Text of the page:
Terror chief Deif’s mother-in-law offers him her other daughters
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Terror chief Deif’s mother-in-law offers him her other daughters

It would be 'an honor' to have her other daughters wed Hamas killer, says Zeian Asfura, after her daughter Widad, Deif's wife, and two grandchildren died in Israeli strike on Gaza home last week

Relatives of 27-year-old Widad Deif, the wife of Hamas's military commander Mohammed Deif, carry her body during her funeral procession at the Jabaliya refugee camp in the northern Gaza Strip on August 20, 2014. (photo credit: AFP Photo/Roberto Schmidt)
Relatives of 27-year-old Widad Deif, the wife of Hamas's military commander Mohammed Deif, carry her body during her funeral procession at the Jabaliya refugee camp in the northern Gaza Strip on August 20, 2014. (photo credit: AFP Photo/Roberto Schmidt)

The bereaved mother-in-law of Hamas terror chief Muhammad Deif said she would be “honored” were he to marry her two other daughters, even if they were “martyred” as a consequence.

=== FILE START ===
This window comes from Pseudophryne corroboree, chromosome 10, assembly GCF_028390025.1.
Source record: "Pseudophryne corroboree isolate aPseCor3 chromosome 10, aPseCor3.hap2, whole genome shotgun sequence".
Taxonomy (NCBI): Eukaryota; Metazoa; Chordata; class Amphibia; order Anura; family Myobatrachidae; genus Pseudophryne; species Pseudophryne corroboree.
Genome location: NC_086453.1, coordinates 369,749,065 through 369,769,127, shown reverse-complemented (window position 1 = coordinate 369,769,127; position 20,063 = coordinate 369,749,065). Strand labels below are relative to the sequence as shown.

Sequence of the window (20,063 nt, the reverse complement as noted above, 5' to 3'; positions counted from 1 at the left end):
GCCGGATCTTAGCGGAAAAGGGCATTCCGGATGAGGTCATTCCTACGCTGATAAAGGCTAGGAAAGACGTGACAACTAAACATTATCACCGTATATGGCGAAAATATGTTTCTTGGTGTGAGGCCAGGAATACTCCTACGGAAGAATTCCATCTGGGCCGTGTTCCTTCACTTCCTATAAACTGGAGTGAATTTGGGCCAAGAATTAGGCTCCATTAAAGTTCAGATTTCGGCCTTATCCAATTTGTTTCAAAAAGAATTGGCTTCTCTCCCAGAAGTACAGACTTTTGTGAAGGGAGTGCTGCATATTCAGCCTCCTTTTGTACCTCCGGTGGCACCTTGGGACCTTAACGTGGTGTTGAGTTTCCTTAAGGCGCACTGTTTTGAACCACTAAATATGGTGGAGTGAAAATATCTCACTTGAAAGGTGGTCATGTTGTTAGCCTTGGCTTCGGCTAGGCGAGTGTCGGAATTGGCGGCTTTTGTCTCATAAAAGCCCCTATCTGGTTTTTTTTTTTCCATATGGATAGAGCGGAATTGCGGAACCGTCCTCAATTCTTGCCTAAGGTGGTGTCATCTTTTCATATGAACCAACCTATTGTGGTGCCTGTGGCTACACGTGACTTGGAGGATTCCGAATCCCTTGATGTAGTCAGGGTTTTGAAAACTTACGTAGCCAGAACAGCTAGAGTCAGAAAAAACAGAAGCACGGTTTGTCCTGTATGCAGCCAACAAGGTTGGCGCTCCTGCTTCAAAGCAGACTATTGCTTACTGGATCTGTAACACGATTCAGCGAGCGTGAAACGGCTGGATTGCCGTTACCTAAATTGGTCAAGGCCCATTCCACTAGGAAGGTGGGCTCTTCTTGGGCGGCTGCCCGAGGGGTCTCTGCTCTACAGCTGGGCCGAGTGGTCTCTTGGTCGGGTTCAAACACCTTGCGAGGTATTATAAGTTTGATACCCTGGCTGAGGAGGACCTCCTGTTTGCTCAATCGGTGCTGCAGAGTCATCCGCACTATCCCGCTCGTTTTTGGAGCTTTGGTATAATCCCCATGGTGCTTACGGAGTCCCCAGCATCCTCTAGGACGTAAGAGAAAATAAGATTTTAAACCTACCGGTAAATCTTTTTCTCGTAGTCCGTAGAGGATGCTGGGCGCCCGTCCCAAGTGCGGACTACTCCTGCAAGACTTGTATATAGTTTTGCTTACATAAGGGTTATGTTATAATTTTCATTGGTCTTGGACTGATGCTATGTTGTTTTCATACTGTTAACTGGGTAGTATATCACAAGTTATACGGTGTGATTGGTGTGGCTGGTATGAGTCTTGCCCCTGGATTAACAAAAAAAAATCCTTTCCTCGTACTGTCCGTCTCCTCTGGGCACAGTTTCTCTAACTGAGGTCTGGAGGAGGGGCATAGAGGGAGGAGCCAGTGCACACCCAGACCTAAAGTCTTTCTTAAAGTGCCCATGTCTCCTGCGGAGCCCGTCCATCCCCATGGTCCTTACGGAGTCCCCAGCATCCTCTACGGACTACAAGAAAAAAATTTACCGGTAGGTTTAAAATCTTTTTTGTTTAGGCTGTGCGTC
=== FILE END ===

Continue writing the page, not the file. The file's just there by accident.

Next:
Deif’s wife Widad and his son and daughter were killed last week in an Israeli airstrike aimed at Deif, the Hamas military commander said by Israel to be responsible for the deaths of hundreds of Israelis in a career of terrorism dating back to the early 1990s.

Apparently believing that Deif survived the Israeli strike, Widad’s mother Zeian Asfura, 61, told London’s Sunday Times in an interview published Sunday: “Should Deif request the hand of any of my other daughters, I will happily consent and even if she, too, is martyred I will consent to the third.

“It is an honor to have Deif a husband to any of my daughters and be a father to their children,” Asfura added.

Muhammad Deif
Muhammad Deif

Hamas claims that Deif survived Tuesday’s assassination attempt, but has produced no sign of life.

Asfura said that when she consented to the marriage in 2011, she realized the possible consequence. “When I agreed the marriage, I in effect consented to a fate of martyrdom for my daughter,” she said.

The strike aimed at Deif was followed last Wednesday by an Israeli strike in which three other top Hamas terror chiefs were killed. Hamas has since killed more than 20 alleged “collaborators” with Israel, as it grapples with the knowledge that Israeli intelligence has proved capable of pinpointing some of its leaders’ movements.

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